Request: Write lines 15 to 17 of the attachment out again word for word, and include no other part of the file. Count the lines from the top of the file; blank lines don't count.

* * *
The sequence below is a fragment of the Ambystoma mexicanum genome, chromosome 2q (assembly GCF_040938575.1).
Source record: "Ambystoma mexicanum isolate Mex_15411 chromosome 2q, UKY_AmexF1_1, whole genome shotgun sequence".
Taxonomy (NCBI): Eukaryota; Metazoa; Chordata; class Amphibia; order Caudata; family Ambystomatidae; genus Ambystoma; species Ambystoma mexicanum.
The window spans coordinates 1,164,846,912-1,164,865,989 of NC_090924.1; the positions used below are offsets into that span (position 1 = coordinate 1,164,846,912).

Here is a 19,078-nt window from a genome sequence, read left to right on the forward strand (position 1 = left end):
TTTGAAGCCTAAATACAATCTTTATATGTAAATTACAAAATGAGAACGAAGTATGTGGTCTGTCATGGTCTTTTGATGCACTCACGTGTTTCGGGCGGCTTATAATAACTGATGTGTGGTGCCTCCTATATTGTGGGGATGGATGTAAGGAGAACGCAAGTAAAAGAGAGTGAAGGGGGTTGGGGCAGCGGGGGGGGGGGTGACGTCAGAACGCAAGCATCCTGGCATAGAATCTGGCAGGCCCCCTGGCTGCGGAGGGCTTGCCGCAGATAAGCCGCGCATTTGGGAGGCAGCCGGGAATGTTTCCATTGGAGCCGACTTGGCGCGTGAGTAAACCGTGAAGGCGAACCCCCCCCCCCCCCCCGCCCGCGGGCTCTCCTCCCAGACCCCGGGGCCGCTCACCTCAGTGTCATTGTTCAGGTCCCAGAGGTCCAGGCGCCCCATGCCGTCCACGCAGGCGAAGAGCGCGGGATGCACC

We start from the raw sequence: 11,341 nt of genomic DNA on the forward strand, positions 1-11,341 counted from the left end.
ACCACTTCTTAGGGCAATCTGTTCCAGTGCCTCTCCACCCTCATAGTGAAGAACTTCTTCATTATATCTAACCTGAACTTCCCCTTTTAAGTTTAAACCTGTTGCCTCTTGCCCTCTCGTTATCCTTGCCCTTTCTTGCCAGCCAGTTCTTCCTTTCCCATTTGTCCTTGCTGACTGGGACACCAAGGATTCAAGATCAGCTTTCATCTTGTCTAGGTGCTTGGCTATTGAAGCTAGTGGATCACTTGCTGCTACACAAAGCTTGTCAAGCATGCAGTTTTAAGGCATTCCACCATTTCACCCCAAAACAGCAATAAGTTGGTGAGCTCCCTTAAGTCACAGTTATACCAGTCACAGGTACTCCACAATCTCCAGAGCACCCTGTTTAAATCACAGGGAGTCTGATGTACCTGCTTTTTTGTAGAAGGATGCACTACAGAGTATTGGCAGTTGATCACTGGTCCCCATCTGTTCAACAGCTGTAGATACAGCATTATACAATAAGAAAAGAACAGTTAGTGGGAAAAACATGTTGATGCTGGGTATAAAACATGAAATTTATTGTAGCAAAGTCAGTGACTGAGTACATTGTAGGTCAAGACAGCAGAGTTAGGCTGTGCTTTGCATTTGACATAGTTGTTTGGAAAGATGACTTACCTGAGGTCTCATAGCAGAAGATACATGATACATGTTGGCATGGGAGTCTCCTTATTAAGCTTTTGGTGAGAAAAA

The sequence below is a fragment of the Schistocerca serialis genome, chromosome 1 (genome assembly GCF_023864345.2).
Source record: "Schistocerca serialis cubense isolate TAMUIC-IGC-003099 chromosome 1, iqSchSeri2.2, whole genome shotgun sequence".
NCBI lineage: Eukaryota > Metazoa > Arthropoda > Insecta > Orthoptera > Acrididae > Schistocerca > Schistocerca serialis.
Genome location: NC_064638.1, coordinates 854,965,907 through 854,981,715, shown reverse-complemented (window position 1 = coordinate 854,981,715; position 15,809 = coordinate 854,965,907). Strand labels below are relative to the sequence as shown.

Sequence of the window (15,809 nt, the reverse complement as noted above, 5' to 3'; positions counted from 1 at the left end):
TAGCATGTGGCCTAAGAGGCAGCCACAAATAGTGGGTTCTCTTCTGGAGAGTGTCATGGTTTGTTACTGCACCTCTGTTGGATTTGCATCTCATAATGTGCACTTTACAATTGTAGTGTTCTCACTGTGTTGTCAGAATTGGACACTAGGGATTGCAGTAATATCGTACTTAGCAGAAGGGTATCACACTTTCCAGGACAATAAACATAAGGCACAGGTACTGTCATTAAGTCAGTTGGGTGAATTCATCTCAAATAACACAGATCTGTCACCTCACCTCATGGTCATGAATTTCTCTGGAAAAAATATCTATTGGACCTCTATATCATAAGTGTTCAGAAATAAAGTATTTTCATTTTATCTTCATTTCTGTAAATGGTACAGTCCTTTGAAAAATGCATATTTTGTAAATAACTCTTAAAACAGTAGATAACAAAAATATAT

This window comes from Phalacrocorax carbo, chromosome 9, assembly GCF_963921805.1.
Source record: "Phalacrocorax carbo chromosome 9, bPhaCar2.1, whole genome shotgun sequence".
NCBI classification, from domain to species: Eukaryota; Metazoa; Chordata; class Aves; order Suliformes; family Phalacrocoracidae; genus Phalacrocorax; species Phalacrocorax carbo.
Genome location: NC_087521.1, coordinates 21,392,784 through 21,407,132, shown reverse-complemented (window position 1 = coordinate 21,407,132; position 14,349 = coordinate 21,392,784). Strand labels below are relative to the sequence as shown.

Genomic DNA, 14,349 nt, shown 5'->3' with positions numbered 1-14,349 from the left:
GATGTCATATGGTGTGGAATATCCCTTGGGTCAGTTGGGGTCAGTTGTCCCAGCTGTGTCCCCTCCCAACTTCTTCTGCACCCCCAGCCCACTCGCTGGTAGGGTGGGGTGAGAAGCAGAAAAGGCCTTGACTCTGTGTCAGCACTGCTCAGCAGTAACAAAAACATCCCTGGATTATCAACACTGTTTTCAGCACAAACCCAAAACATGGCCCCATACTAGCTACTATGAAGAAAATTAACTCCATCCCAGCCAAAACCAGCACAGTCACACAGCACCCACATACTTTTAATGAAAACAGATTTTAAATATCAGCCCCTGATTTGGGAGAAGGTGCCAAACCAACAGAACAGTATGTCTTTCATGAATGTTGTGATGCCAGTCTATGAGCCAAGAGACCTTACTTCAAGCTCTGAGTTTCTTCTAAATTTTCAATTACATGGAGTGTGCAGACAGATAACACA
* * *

This window comes from Phalacrocorax carbo, chromosome 9, assembly GCF_963921805.1.
Source record: "Phalacrocorax carbo chromosome 9, bPhaCar2.1, whole genome shotgun sequence".
NCBI classification, from domain to species: Eukaryota; Metazoa; Chordata; class Aves; order Suliformes; family Phalacrocoracidae; genus Phalacrocorax; species Phalacrocorax carbo.